Simon spoke about how the narrative is completely fresh this time around and how he’s not drawing story beats from like Wrath of Khan the way Edge of Darkness did. Is that particularly exciting and liberating for you as an actor because you won’t find fans drawing comparisons between your performance and the previous captain Kirk?

PINE: I mean, that’s always gonna happen, so I’ve given up on trying to worry about that. Again, what’s nice and what I always loved about J.J., and perhaps we went more in one direction because of the Khan aspect of the second one, but again we’ve said this every time we’ve talked to you guys, there’s enough kernels in here for the true fans that I think people will really appreciate. You have Simon who’s a huge fan, you have Justin who grew up watching it, so it’s really in safe hand in that way, but it is very, very fresh. One of my favorite parts of the film is the opening where you get a sense of what it’s like, because you have question like, do they eat on the ship? Do they play ping-pong, hang out? What are the down times like when they’re not fighting Klingons and stuff? I love having that reality, but without that that very Marvel trope of being too self-aware. I think what we do really well is that we give it that kind of 80s big blockbuster wink of “we’re having a great time” but we never sink into that postmodern 21st century trope of really nudging the audience and “Look at what we’re doing”, which I’m exhausted by. The earnestness is still there, which I think is refreshing.

The first two movies had you dive into something, do you do that on this one, and if not, can you tell us about your big action scene?

PINE: I can’t tell you about the big action scene, other than there is one action beat in this that I don’t think anyone has ever seen before that Justin was incredibly stoked about. I think it was the first thing that –I think it was the first thing that he pitched to the studio and J.J. that got them excited. It closes half the film and it’s gonna be pretty fun, I don’t know how much more I can take.

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Image via Paramount Pictures

Do you dive again in this movie at least?

PINE: No, most of it is kind of that 360 and running on different levels and trying to maintain balance.

Can you say if you spend most of the film in this costume or if we’ll see you in more?


PINE: Yeah, yeah. I think there’s plenty of –Again, to pay tribute and homage to the first film, there are very, very minor tweaks in the design of the costumes, but the structure of them is very, very –It’s not 21st century, it’s 60s seen through a 21st century lens.

How is it working on the set and scenes with Simon who’s the writer and also contributing ideas?

PINE: It’s super fun, it’s like…You know I did Wet Hot and it kind of had a similar vibe to Wet Hot where it’s like you’re in this soup of creativity and you have to figure out the scenes. So it’s like if one person has a great idea then you go with that, if the script that’s written is great then we go with that. If Karl [Urban] has a great easter egg he wants to throw in from the original series we’re like, “Oh that’s fucking great!” If I wanna do like a side gag or something, you just kind of –There’s a lot of trust I think, there’s a lot of trust to Simon, Simon has a lot of trust in us, and Justin as well, that we know where the characters are, what in the dynamics work, and what might be fun to do. I guess it evens the playing field and everybody has the room to play.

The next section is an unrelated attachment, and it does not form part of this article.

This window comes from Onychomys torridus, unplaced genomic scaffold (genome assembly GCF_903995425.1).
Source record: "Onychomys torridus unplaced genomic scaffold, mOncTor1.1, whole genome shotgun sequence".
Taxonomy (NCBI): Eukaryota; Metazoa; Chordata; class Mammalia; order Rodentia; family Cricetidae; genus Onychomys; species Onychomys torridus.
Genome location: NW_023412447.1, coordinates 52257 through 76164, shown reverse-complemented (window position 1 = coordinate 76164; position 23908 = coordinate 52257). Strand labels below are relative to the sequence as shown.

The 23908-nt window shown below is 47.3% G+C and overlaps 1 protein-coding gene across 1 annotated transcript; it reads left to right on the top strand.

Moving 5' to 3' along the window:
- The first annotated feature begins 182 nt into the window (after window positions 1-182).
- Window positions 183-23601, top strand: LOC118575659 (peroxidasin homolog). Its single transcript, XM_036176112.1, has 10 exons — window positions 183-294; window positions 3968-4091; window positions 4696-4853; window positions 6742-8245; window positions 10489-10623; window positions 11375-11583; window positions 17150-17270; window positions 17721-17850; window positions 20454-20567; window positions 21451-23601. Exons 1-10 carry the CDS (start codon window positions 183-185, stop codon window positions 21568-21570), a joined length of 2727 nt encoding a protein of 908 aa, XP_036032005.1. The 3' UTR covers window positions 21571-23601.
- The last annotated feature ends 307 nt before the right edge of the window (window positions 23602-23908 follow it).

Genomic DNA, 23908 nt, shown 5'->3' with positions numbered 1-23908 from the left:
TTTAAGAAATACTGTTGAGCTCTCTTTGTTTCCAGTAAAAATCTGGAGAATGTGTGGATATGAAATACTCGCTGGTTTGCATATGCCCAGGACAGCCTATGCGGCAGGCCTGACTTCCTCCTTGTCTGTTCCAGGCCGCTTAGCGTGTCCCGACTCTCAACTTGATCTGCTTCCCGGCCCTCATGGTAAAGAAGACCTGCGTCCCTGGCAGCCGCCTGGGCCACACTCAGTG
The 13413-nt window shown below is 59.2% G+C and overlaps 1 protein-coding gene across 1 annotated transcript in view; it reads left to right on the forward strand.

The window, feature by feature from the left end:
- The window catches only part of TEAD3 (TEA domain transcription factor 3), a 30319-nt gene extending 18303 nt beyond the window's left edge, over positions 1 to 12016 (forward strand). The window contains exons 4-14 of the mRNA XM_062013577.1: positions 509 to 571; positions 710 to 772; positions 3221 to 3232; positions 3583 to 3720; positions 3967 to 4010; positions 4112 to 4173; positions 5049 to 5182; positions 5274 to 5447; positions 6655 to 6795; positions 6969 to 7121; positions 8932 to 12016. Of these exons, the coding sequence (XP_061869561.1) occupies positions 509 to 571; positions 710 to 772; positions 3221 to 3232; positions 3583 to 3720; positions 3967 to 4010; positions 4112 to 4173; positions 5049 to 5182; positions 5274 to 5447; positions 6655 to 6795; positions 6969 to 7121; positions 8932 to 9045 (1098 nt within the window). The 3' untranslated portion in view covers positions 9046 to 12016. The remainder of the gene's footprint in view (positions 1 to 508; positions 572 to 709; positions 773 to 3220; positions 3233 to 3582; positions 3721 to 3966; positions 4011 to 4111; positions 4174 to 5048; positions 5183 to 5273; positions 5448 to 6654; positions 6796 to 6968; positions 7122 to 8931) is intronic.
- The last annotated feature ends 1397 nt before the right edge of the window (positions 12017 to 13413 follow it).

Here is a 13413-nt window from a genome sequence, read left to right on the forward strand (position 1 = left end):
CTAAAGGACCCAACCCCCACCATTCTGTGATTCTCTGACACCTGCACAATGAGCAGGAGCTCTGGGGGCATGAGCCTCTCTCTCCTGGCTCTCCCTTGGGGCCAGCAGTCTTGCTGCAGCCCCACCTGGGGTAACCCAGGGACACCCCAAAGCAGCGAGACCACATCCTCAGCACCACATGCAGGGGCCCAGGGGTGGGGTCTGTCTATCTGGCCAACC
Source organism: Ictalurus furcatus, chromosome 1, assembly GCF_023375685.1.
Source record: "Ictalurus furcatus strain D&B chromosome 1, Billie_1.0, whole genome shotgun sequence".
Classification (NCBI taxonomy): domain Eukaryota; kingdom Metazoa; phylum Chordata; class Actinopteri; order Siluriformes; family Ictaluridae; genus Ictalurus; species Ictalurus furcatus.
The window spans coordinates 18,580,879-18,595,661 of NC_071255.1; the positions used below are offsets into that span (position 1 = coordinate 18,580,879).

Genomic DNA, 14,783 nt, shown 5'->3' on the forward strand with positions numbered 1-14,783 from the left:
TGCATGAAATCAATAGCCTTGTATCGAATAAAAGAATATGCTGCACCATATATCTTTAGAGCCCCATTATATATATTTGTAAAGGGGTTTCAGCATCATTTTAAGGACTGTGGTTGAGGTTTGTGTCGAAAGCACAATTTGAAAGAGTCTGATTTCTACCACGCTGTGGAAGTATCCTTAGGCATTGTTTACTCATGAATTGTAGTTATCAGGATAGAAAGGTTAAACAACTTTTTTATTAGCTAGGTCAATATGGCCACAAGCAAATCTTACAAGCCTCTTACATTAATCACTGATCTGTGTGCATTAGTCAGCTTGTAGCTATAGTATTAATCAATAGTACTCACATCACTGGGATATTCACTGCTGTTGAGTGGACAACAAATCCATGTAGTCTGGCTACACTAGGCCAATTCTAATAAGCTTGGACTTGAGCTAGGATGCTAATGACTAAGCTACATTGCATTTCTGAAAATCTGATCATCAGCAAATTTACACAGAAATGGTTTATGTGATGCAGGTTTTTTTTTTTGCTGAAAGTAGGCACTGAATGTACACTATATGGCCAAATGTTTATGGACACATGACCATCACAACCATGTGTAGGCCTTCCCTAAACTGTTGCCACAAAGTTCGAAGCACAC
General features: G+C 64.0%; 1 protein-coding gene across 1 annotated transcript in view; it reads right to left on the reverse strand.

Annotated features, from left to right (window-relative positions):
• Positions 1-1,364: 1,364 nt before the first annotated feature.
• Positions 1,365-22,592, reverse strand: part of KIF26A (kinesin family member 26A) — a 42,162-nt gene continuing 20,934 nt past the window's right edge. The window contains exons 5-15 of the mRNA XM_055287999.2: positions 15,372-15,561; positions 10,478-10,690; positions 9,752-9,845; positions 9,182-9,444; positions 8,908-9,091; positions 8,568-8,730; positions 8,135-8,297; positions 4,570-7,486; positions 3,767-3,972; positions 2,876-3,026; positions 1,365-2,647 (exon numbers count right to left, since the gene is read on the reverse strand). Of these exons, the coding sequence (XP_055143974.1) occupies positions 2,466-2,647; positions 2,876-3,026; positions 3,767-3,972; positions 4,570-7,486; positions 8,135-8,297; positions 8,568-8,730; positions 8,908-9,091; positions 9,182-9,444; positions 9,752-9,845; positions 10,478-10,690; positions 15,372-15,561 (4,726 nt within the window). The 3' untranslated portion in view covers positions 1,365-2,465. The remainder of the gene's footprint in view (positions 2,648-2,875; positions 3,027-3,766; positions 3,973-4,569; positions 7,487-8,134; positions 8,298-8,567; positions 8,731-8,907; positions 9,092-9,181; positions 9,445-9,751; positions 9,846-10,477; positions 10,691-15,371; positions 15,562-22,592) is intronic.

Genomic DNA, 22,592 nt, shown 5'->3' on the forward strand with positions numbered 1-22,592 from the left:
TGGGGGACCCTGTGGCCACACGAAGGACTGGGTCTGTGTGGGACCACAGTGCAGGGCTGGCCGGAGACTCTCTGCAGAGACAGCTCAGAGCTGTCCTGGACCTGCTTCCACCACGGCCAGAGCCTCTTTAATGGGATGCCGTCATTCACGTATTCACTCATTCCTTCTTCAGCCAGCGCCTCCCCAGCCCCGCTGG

At the beginning of the film Simon told us about the York Town Starbase and that obviously it’s gonna have a lot of aliens in it. What was it like filming that and what can you tease people about this Starbase?

PINE: I haven’t filmed anything on it yet. We’ve seen it through a green screen. I would say that it’s the new world, it’s the Federation, it’s the pinnacle of the kind of utopian alien/human environment in that a lot of people are working together perfectly, a humming, thriving, confederation of different parts. There’s always someone who’s trying to make sure that doesn’t exist and people that are trying to make sure that it does.

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Image via Paramount Pictures

Is his name Idris Elba?

PINE: I can’t tell you that. Idris is potentially the main guy in this film.

Because there are so many different races and aliens represented there, do we get to see a different side of Kirk in the sense of his politician side or his diplomat side?

PINE: I would say getting over growing up in a militaristic environment there’s a hierarchy of what one does, you’re a private, then you’re a corporal, then you’re a sergeant, and all that. I think Kirk getting older and having a certain amount of success in the fleet, sees the potential or rather kind of meditates on what his future is. Does he wat to retire? Does he want to continue? Does he want to go out for another five years? He definitely sees I guess what we saw on the GOP, debates, a bunch of older men and women in suits and ties and is like, “Am I gonna be that, or am I gonna be the dude on the motorcycle?”

Captain Pike was a big important relationship for Kirk in the first two films and he’s gone now, Is there anyone who fills that role?

PINE: Oh, man, no one can fill Bruce Greenwood’s shoes, I miss him dearly, he just left actually to L.A. to shoot something. No, I think that thank God for me as an actor, I’m now like 35, so I think I’ve hopefully outgrown the father thing so maybe I can play a father now and not be the young man too much longer. But I think you’re coming upon Kirk and there are meditations about his father and people in his life that have stood for something really great and there have been idealogs in the best sense and stood up for something what is right, and Kirk has a dangerous streak and he’s trying to figure out what kind of man he wants to be and what mold he fits or whether he’ll create his own mold.


For more on Star Trek Beyond: